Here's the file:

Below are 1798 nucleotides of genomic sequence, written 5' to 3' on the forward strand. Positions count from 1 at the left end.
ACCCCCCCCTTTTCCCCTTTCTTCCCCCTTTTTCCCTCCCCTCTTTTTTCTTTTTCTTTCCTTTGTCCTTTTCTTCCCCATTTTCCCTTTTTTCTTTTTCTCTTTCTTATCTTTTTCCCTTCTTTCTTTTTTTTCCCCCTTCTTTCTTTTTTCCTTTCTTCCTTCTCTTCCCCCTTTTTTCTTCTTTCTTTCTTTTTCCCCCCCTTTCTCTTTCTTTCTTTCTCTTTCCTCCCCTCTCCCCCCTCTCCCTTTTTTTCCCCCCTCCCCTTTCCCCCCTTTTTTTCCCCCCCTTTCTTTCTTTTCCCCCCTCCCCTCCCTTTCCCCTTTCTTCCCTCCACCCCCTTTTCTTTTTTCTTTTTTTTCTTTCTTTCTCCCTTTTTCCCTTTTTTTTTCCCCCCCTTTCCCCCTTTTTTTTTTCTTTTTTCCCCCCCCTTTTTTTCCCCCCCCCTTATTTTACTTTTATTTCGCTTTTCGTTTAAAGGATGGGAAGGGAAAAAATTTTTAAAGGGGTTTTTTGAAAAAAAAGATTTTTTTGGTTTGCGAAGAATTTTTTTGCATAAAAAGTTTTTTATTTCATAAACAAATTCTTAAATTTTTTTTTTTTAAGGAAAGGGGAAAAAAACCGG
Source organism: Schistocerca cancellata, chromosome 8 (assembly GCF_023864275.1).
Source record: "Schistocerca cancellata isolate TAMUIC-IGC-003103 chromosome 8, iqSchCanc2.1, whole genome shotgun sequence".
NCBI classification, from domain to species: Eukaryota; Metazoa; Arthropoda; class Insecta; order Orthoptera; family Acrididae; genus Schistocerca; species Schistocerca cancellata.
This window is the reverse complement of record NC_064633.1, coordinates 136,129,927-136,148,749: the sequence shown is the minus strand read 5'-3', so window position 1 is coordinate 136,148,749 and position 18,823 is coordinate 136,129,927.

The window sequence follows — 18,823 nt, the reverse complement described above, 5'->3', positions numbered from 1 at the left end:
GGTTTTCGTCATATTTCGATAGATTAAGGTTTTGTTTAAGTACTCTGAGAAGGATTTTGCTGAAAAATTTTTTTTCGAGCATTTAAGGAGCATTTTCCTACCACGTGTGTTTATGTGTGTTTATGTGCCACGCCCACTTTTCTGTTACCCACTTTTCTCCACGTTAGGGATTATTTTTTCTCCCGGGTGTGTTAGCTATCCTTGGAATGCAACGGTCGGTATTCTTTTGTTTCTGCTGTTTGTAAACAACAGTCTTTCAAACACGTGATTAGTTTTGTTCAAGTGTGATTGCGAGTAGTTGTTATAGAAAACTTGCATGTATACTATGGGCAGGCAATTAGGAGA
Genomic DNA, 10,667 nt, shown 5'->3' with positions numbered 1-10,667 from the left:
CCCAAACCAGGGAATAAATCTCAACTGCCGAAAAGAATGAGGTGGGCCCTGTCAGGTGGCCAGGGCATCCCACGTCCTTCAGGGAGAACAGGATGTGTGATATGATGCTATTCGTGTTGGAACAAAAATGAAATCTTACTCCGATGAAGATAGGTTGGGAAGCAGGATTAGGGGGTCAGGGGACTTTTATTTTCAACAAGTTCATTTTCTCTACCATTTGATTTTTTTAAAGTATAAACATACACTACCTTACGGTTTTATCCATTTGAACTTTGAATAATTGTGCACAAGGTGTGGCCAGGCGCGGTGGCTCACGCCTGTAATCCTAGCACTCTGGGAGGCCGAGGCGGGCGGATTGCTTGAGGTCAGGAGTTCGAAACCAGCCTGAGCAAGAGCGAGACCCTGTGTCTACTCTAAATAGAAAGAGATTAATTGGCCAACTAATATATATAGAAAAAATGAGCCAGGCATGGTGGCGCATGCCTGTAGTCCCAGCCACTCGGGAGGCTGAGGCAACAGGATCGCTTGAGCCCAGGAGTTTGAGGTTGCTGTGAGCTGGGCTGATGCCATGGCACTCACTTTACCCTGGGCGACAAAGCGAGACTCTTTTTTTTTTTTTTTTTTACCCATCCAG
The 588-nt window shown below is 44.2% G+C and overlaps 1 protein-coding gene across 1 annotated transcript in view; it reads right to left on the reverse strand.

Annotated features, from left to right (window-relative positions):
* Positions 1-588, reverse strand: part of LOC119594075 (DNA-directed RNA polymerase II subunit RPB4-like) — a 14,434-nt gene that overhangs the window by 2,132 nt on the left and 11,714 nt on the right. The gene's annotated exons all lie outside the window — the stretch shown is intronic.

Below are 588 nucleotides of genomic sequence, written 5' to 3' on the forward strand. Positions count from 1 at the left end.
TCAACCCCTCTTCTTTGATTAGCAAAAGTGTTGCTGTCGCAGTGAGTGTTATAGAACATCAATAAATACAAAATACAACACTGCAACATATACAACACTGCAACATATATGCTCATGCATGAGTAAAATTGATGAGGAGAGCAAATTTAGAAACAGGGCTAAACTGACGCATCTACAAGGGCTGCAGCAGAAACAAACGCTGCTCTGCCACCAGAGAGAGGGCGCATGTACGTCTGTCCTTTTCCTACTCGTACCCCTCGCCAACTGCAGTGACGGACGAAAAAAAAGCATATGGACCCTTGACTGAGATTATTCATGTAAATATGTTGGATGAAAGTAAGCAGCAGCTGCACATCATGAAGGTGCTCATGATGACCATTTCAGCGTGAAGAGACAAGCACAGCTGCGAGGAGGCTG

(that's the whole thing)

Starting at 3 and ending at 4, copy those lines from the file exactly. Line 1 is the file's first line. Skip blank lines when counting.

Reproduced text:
Source organism: Schistocerca cancellata, chromosome 8 (assembly GCF_023864275.1).
Source record: "Schistocerca cancellata isolate TAMUIC-IGC-003103 chromosome 8, iqSchCanc2.1, whole genome shotgun sequence".